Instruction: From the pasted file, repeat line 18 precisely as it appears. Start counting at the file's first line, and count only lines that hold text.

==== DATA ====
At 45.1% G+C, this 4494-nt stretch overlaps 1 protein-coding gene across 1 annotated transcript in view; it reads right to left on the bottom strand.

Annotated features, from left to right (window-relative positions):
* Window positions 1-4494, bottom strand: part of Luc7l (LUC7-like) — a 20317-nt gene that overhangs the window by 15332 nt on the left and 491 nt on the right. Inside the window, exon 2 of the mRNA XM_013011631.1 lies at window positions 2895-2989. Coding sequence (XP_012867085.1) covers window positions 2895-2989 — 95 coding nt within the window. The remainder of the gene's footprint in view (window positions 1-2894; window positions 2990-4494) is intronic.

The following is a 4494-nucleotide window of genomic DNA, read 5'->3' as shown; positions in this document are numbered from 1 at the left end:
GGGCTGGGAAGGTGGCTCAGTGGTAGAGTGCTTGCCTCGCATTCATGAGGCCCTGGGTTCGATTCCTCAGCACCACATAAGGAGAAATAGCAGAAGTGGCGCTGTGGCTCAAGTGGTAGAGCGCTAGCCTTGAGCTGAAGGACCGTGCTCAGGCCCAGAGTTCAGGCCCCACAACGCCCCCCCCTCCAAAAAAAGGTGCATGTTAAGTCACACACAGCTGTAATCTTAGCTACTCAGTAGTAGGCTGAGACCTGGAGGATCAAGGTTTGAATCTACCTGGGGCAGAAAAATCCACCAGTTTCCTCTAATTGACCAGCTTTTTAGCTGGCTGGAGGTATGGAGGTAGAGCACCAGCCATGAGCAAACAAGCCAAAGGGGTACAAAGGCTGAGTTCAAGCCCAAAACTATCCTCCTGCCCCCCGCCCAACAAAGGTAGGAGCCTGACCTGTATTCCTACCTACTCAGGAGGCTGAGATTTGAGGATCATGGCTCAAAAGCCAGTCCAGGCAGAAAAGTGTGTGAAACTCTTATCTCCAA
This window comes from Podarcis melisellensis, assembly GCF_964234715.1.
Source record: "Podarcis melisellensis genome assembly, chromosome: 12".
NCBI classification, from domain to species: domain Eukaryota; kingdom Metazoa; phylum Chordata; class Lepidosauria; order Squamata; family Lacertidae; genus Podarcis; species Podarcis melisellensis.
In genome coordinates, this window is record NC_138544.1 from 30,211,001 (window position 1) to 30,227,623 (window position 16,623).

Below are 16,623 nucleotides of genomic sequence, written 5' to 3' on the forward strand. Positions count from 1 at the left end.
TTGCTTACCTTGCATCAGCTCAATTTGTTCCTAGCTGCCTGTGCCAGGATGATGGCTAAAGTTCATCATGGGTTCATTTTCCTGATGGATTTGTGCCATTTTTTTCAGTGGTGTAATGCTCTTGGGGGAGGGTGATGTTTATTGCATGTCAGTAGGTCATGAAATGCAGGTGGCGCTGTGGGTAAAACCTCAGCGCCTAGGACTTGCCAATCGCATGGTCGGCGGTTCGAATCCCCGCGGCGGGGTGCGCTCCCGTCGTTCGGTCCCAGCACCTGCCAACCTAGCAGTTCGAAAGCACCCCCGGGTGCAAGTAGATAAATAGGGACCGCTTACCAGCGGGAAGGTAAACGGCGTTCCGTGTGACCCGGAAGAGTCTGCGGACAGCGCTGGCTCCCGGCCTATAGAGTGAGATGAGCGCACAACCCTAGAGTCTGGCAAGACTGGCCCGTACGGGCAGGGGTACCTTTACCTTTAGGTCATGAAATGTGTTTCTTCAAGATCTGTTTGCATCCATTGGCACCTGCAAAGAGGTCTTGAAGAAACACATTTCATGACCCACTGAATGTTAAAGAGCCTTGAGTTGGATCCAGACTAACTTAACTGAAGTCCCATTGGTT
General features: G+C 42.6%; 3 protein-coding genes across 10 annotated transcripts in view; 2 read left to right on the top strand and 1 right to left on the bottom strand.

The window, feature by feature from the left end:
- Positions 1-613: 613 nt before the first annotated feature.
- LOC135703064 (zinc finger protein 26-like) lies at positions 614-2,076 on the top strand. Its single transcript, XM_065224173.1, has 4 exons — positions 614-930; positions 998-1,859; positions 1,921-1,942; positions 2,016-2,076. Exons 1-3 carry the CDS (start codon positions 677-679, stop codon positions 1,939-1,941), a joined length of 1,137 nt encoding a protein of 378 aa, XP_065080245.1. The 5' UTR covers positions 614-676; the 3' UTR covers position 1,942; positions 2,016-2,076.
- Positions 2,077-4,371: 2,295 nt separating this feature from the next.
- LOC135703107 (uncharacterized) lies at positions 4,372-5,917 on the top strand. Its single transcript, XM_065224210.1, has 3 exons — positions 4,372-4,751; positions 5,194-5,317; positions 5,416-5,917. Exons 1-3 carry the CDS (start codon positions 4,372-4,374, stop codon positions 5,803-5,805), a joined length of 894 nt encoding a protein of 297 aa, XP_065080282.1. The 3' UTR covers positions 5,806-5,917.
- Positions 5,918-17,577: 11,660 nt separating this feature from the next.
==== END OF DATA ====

- Positions 5,918-17,577: 11,660 nt separating this feature from the next.